In a recent interview with the BBC, Manchester United midfielder Michael Carrick revealed that he felt depressed while on international duty for England.
“I’d been in the squad a long time and I’ll be honest, I was finding it hard going away with England….it was almost depressing in a way. I was depressed at times, yes. I told the FA: ‘Look, please don’t pick me.’”
Other than the mention of time away from home, further details about the causes of the depression were not disclosed. It’s possible that a lack of playing time for England, despite being an integral part of his club side’s success, as well as being away from his young children, were contributory factors.
Given Carrick eventually asked not to be selected, it’s likely that his feelings of being ‘really down’ were not picked up by his manager (which during the 2010 World Cup was Fabio Cappello), the coaches and support staff. It would perhaps be unfair to place any blame on Capello – or any other England manager Carrick played under – as their focus would have been to prepare the squad for upcoming matches.
Or would it? Should managers – regardless of industry and sector – be looking out for any peaks and dips with their charges’ mental health as they would do with their overall performance and efficiency?
Key signs to look for
In an ideal world, managers would know exactly what signs to look for. These include: low mood or sadness, social withdrawal, low self-esteem, difficulty making decisions, changes in eating or sleeping habits, and lack of interest in usual hobbies and activities.
However the reality is, many managers, particularly in SMEs (small and medium sized enterprises), aren’t even given basic managerial training, let alone an understanding of mental health.
I recall the first time I was entrusted with managing a team at a marketing agency some 12 years ago. I received no training whatsoever to equip me for this new-found seniority and back then, employees’ mental health was not openly discussed.
Five years on from that and at a different company, further managerial trust was placed upon me. This time, training was given but even as recently as 2011, mental health awareness wasn’t on the agenda. What was covered however was the importance of managing with empathy.
But is empathy training even covered by most companies when they place managers on training courses – if such training is even part of a company’s culture?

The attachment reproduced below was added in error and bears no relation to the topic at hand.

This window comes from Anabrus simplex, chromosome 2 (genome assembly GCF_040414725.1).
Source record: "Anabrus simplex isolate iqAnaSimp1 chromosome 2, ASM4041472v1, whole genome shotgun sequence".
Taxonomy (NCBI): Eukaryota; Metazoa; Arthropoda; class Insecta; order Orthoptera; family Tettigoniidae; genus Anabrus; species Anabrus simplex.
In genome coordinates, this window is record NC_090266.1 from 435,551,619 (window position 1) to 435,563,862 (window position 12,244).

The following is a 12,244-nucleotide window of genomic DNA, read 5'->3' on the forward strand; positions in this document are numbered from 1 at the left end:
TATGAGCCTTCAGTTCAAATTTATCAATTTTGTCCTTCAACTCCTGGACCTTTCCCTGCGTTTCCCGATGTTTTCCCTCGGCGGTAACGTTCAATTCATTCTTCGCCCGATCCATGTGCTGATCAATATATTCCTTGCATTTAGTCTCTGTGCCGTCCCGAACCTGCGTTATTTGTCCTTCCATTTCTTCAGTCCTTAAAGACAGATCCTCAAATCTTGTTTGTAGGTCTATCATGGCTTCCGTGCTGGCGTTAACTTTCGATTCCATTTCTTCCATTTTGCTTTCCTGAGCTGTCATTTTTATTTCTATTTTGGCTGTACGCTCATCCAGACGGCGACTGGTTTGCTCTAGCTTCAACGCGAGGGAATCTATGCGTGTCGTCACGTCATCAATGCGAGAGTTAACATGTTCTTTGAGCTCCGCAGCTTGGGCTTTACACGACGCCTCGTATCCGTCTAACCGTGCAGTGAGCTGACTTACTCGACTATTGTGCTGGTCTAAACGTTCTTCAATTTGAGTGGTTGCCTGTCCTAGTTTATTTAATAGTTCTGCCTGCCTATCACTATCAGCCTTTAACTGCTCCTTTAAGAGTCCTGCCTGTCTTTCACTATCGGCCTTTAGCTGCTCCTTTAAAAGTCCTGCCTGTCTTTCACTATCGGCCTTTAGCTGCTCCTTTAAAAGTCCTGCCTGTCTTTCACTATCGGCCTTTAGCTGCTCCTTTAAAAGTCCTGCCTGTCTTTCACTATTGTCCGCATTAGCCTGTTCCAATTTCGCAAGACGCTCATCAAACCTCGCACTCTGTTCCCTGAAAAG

While management development is requisite in larger corporations – where mental health management training is now increasing – often SMEs promote individuals to management positions without the necessary training or support to transition them into successfully managing people. Sadly, business owners often don’t feel there is a need for it, or they cannot afford good quality training provision. The negative implications for overlooking such training are obvious – and an employee’s relationship with their manager continues to be one of the most prevalent reasons why they leave companies and roles.
Empathy is a must
Managers should be able to empathise with their teams, to appreciate and listen to their concerns, to be approachable and to have an open-door policy. Common sense must also prevail. If a member of staff is frequently travelling, meaning leaving their home early and returning late, giving them the option of working from home the following day – allowing them to recharge and perhaps spend important time with families – will boost wellbeing and strengthen the bond between employee and employer.
They should also involve team members that perhaps aren’t feeling part of projects, or who are on the fringes of events or plans they’d want more involvement in. As I speculated earlier, this may have been the case with Michael Carrick. Not being part of the first XI, as well as being away from his young family, could have led to the decline in his mental health. Perhaps he didn’t find his bosses or managers approachable about his situation. Had he been able to speak up earlier, it may have prolonged his international career.
It would certainly be wrong to assume that mental health isn’t something that can be discussed in a macho sporting environment such as professional football. Accrington Stanley and their manager John Coleman decided to let striker Billy Kee take time off from football when he was suffering from depression and anxiety. He’s now back playing for the team and his 26 goals this season have helped them clinch promotion to League One. Take a look at this great video which tells his story:https://www.bbc.co.uk/sport/football/42968278
Finally, even empathetic managers with great people skills may be unsure how to deal with a colleague’s mental health problems. The following resources – from respected bodies – may be useful for such purposes.
This article first appeared on http://www.madworldforum.com. Mad World is Europe’s only event that puts mental health at the heart of the business agenda. Be inspired by those that are leading the way; source the right solutions for your organisation; and share ideas and experiences.